In The Guardian, Maev Kennedy reports that Lord Leighton's masterpiece, Flaming June, is to return on loan to the studio where it was painted in London (now the Leighton House Museum). She also recounts the picture's extraordinary history after Leighton's death in 1896:
In the early 20th century, when Victorian art was already falling out of fashion, Samuel Courtauld, the millionaire collector and founder of the Courtauld Institute, called it “the most wonderful painting in existence”.
It was on loan to the Ashmolean in Oxford in the early 1900s, but vanished for decades before being rediscovered in the early 1960s, boxed in over a chimney in a house in Battersea. The composer Andrew Lloyd Webber, whose own collecting helped revive serious interest in the art of the period, never forgave his grandmother for refusing to lend him £50 to buy it when he saw it soon afterwards in a shop on the Kings Road. “I will not have Victorian junk in my flat,” she told him.
The picture was bought by the Museo de Arte de Ponce in Puerto Rico in 1963.
Unknown Lucian Freud self-portrait
June 16 2016
Picture: Lucian Freud Archive
A previously unknown self-portrait by Lucian Freud (archive) has gone on display at the National Portrait Gallery in London. A new exhibition will explore the NPG's recently acquired Freud archive, which features a range of letters and sketches. More here at the NPG's website.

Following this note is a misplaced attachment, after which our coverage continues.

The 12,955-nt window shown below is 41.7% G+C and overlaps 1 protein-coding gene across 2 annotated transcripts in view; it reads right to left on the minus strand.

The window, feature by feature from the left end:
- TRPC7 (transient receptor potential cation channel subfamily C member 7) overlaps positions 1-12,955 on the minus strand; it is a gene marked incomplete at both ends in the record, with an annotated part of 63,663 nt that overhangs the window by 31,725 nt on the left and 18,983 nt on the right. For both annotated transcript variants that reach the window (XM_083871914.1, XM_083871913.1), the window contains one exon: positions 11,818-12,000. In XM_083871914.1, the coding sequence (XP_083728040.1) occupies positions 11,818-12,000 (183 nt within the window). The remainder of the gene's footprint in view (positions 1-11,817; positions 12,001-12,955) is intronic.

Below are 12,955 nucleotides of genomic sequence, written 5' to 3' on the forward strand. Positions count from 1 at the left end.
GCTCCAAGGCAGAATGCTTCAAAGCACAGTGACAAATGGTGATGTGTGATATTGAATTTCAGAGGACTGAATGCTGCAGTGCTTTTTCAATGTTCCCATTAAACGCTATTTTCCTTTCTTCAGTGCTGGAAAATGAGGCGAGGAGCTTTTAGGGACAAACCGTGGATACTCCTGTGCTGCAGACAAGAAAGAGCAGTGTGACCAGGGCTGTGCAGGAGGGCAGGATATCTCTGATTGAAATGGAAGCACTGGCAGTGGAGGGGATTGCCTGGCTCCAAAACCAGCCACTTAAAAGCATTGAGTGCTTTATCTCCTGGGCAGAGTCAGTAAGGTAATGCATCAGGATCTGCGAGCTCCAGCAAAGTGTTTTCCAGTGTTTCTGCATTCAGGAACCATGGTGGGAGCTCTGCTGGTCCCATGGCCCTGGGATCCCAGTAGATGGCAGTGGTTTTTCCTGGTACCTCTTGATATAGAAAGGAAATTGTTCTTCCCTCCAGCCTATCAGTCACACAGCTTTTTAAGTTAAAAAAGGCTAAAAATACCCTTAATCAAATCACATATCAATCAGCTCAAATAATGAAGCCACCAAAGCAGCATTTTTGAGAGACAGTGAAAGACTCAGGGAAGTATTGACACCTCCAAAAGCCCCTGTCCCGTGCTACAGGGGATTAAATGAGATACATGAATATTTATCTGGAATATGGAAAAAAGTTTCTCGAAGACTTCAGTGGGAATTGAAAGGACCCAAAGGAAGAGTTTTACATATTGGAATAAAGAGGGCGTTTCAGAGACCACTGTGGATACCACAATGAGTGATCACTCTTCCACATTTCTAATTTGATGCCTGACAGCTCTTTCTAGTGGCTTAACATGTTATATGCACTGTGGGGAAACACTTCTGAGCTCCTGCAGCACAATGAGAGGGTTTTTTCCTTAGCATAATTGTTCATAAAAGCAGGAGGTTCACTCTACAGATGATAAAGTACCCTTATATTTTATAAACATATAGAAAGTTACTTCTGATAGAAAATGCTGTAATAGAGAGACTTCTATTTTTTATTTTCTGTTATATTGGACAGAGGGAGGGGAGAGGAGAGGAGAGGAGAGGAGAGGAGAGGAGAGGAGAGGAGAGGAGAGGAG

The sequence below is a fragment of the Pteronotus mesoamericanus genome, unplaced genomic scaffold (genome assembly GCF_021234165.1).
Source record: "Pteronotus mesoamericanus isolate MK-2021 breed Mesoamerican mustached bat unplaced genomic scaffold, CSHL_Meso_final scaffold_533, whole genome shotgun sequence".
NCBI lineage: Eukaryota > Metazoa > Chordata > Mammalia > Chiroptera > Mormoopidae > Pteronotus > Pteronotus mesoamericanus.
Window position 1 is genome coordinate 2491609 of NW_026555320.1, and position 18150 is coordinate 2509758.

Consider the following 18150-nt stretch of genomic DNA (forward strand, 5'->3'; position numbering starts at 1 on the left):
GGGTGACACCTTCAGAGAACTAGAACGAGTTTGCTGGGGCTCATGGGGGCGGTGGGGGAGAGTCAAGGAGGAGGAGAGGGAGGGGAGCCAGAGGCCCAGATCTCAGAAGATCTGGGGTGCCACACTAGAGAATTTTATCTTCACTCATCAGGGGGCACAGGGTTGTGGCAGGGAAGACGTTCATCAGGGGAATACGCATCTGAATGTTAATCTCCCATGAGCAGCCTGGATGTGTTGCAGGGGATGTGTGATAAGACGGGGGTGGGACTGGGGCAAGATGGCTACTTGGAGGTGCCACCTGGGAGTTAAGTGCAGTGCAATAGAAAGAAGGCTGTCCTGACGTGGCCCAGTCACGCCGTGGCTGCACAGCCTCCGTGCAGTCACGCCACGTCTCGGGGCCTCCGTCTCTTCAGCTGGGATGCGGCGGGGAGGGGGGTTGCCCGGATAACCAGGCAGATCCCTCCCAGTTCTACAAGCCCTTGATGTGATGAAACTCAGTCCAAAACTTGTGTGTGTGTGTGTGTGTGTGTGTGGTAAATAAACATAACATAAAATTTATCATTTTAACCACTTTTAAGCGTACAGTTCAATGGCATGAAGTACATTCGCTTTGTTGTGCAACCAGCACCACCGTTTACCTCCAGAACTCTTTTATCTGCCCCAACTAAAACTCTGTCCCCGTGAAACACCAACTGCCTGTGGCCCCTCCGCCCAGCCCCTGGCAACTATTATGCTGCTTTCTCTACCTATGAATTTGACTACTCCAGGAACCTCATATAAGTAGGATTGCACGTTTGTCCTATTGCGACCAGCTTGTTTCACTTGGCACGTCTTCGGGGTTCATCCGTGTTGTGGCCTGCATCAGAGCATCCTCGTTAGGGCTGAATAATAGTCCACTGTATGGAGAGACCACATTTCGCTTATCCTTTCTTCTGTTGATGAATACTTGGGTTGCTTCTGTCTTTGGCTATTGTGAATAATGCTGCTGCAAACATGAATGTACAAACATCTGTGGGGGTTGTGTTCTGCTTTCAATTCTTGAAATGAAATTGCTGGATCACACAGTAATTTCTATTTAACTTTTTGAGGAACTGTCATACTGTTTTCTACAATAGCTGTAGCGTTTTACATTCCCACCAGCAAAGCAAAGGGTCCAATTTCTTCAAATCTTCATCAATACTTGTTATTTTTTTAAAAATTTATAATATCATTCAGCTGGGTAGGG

Flemish drawings at the Scottish National Gallery
June 2 2016
Picture: NGS, Jacob Jordaens, 'Head of an Old Woman'
It's a bumper time for lovers of Flemish drawing at the moment - as I mentioned earlier, there's a show at the V&A on until November, and opening soon here in Edinburgh is 'Rubens & Company - Flemish drawings from the Scottish National Gallery'. Says the Gallery's website:
The Scottish National Gallery has a fine collection of Flemish paintings, including famous works by Peter Paul Rubens and Anthony van Dyck. The Print Room houses some 35,000 works on paper which, due to their fragility and sensitivity to light, can only be displayed for short periods of time and are therefore little-known.*
Rubens & Company highlights an outstanding selection of the Gallery’s Flemish drawings of the seventeenth century. Masterpieces by Rubens, the towering figure of the Flemish Baroque, are shown alongside famous works by Jordaens and Van Dyck and accompanied by works by less prominent artists such as Jan Cossiers, Abraham van Diepenbeeck and Cornelis Schut, which have rarely, in some cases never, been displayed before. Many of them are preparatory drawings or studies which offer a fascinating insight into the function of drawings as well as studio practice. Rubens & Company celebrates these artists and invites our visitors to discover and enjoy their skill in the art of drawing.
The exhibition is accompanied by a beautifully illustrated catalogue, providing a lively panorama of Flemish draughtsmanship in the seventeenth century, its subjects and techniques.
The show opens 18th June, until 28th August. Come to Edinburgh!
*Note to the Scottish National Gallery - none of your drawings by Rubens and Van Dyck are illustrated on your website.